Liked by 2 people

  9. Oh, man, Covid followed by that! Flooding is horrible. We get it in the spring every year–and lately where I live, several times a summer in areas where people built over feeder streams to the Potomac. Ay ay ay….I’m glad you’re feeling better, but remember not to overdo it–Covid gets at your neurology and organs and you need more rest than you think.

    Liked by 1 person

  10. I’m so sorry! I can’t imagine having to cope with such severe flooding just after recovering from a bad case of Covid. I wish I was closer and could help in some way, but please know I’m thinking of you…and all those impacted.

    Liked by 1 person

  11. The govt here is only starting to get its arse into gear to help out with the devastating summer fires now, and forget the thousands of people who got flooded out in Nov/Dec of last year.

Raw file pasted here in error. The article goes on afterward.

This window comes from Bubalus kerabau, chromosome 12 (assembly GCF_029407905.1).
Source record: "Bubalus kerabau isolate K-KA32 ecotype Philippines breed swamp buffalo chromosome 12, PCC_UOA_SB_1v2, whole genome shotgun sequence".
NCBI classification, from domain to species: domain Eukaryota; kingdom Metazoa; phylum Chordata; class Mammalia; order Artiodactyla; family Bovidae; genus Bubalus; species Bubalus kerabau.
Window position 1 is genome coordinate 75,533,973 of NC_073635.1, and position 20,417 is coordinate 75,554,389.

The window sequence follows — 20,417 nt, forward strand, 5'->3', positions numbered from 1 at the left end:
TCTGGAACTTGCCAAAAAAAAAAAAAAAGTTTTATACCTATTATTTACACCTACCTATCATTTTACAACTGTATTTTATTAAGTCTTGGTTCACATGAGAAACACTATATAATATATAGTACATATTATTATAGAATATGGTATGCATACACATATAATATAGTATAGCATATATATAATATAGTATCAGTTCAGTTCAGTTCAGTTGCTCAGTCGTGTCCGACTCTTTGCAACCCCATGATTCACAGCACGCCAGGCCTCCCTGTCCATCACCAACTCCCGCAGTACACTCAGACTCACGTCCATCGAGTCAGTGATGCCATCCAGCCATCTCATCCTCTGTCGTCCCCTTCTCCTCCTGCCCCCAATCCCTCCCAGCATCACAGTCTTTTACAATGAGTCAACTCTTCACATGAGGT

What’s really concerning is that we’re only at the beginning of such things, and they’re already floundering. Globally.
    So glad to hear you threw that lurgy out on its ear, after an heroic struggle though. ๐Ÿ™‚

    Liked by 1 person

  12. I sat here quietly reading your post and doing as you suggested, imagining the water rising in my family room and a shudder ran through me so I can’t even imagine how all are doing with this traumatic experience. And there you are, my dear friend, after surviving Covid, helping everyone with your big warm heart and beautiful smile…you are a blessing…sending strength and love xx

    Liked by 1 person